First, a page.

The Payment Card Industry Data Security Standard (PCI DSS) isn't new. In fact, organizations that have PCI DSS...
By submitting your email address, you agree to receive emails regarding relevant topic offers from TechTarget and its partners. You can withdraw your consent at any time. Contact TechTarget at 275 Grove Street, Newton, MA.
compliance in their scope have probably already been through multiple reporting cycles.
But even though PCI audits are old hat, every year it's the same drill: Employees scramble to gather up the required PCI audit documentation, then work long hours to produce required evidentiary artifacts like log samples and access reports. After that, they try to squeeze in last-minute updates to problem areas and refresh required documentation like network diagrams and media inventories.
This has some negative consequences. Not only does the last-minute scramble generally not help to achieve successful PCI compliance validation, but it also slows the assessment process, making it more expensive and burdensome.
More on PCI compliance
Seven security and compliance lessons from a credit card breach
PCI virtualization compliance: Three steps for PCI compliance in the cloud
It doesn't need to be this way. Since PCI audits have a comparatively precise standard and tightly bounded evidence requirements, it's possible to streamline next year's audit simply by thinking ahead while you're working on this year's. By implementing a few simple strategies, you can also relieve much of the overhead associated with PCI compliance reporting.
Strategy 1: Adopt a PCI audit management framework
The most important step is to make sure you have a framework to collect meta-information about the PCI audit process. This is where you will record key pieces of information about the audit (so what you've gathered carries over from year to year), as well as links to critical documentation (so you know where it's stored).
There are a few ways to do this. You can use an audit management system (AMS) if your organization has already invested in one (e.g., Thomson Reuters' Accelus or Compliance 360). If you don't have an AMS (as is probably the case), you can leverage spreadsheets, access databases or use content management systems like Sharepoint or Drupal. Even a well-organized directory structure can fit the bill in a pinch. The goal is simple: Have a place where you can record the inputs, outputs and other information from this year's PCI audit to support future ones.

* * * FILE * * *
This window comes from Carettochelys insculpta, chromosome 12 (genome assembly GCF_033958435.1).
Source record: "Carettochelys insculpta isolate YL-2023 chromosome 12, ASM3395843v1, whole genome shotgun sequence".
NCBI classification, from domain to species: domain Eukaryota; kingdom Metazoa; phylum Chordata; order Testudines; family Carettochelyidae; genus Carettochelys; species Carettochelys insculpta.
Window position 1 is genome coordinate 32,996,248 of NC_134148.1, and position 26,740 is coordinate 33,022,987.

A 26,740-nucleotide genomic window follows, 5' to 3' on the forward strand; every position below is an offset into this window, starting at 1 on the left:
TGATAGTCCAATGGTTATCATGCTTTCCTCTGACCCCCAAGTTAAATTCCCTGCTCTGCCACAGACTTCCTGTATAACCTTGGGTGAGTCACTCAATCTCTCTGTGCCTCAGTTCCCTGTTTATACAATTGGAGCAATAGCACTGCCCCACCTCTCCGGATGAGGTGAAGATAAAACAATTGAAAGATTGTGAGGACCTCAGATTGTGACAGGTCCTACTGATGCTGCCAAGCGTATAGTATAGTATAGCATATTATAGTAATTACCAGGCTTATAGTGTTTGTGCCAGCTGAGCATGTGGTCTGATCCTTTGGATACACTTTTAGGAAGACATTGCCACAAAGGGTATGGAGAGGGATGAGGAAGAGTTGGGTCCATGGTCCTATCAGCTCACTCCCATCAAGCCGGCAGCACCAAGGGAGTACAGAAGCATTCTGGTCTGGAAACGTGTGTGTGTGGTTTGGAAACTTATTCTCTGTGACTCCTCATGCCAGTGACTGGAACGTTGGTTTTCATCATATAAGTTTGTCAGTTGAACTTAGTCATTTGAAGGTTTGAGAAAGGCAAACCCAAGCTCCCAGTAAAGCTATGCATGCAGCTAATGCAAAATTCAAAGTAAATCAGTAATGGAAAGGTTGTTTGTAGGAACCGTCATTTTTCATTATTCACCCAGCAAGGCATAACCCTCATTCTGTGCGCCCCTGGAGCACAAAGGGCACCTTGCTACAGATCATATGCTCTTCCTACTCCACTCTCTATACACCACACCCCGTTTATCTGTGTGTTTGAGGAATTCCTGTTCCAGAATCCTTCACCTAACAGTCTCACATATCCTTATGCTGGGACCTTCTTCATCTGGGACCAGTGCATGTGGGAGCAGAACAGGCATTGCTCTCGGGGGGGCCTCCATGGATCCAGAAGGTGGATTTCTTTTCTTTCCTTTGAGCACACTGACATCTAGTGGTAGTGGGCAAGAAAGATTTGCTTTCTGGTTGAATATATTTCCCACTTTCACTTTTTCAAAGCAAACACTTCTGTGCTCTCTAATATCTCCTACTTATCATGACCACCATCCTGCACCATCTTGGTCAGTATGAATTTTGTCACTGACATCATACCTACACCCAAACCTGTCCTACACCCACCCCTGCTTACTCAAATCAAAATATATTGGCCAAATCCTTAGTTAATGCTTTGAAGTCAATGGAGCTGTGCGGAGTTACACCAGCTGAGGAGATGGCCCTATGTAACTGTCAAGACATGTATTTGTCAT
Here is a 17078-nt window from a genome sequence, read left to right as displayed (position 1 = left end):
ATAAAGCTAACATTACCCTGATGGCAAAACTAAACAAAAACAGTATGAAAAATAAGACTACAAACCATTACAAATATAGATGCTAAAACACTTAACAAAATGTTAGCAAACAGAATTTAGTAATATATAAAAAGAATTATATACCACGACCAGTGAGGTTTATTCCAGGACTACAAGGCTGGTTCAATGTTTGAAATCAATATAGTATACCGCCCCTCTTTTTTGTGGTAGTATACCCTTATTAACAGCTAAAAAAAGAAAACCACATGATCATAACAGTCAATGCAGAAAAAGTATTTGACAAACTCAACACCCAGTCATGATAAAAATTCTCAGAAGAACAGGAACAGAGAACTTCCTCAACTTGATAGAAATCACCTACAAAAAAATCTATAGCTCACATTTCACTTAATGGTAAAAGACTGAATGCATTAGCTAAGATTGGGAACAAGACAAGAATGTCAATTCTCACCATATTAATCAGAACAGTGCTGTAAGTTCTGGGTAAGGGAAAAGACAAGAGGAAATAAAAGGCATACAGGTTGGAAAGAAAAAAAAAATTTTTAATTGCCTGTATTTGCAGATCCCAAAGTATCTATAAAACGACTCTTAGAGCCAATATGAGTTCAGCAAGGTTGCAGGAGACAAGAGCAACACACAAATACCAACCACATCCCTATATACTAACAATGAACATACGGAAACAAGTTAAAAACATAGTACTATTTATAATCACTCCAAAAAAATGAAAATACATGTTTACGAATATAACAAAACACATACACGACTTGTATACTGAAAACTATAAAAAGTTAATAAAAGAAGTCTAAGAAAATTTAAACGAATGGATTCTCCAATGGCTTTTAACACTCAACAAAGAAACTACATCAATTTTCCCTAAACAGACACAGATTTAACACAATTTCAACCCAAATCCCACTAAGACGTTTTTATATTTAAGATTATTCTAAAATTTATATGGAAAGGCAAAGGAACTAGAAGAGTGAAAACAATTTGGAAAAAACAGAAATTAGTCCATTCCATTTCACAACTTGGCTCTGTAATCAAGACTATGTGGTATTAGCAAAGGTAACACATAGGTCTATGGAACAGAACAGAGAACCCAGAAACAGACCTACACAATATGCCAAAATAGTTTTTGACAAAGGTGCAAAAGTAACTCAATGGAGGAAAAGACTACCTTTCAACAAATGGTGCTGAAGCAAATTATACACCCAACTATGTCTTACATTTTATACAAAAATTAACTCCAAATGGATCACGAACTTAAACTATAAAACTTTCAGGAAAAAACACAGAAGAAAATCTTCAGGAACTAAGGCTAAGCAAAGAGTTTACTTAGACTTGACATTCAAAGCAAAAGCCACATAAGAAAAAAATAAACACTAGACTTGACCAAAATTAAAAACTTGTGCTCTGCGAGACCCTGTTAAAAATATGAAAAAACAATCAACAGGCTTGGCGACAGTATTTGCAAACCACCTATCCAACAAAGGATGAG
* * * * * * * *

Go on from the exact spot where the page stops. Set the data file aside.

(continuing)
Strategy 2: Record inputs, outputs, owners and a playbook
Once you have a framework within which you can record PCI audit information, start making use of it. Record information about what specific pieces of evidence auditors ask for, what artifacts you supply in response to these requests and who was able to acquire this information, such as subject matter experts (SMEs).
Most importantly, ask SMEs to record how they obtained pieces of evidence. If they run a report, have them write down the type of report and the process they followed to create it. You'll very likely follow the same process next year (although it's important to remember that staff and areas of responsibility can change), so make sure future personnel have all the data they need to reproduce the effort.
Each time you go through an assessment cycle, refine your documentation to increase its accuracy.
Strategy 3: Automate evidence collection
Obviously, having a playbook and a place for that playbook to live are useful first steps, but if possible, automate evidence collection. For example, if you need to collect security log information for a certain number of days from one or more servers, engage the SMEs to create a script to automate that process.
Store that script along with other audit-related information and processes. The goal here is to minimize the amount of overhead required for future efforts and to ensure output consistency.
Strategy 4: Avoid "auditor-only" documentation
When supplying documentation (e.g., network diagrams, lists of personnel with access to cardholder data, process documentation for data handling, media inventories, and the like), avoid single-use documents that are specifically crafted to support the PCI audit. Why? Because having an "auditor-use-only" document practically guarantees that the document will be stale when the next cycle comes around.
Where possible, try to adapt a "living" document (i.e., one that's reliably updated and useful for some other purpose) to address audit needs. Chances are this document will be more useful if it's kept updated between cycles.
Strategy 5: Keep updating
The final step is to keep information current. Each time you go through an assessment cycle, refine your documentation to increase its accuracy. Update process documents based on environmental changes and try to increase the automation level when you can. The point of having a PCI audit playbook is not so you can create it once and then never update it. The goal is to leverage the work already done in the past, so make sure information gathering is additive. Each year should be an opportunity to not only respond to the current audit but also to prepare for the next one as well.
You'd be surprised just how much effort these few simple steps will save when you go through an assessment cycle. By planning ahead, capturing useful information about the audit process and tracking your responses, you can cut down significantly on the reactive fire drill that can occur during a PCI assessment. It's well worth the few extra hours this year to save yourself ten times that effort when the cycle comes around again.
Ed Moyle is a founding partner at New Hampshire-based information security and compliance consulting firm SecurityCurve. Moyle previously worked as a senior manager with Computer Task Group Inc.'s global security practice, and prior to that served as a vice president and information security officer at Merrill Lynch Investment Managers.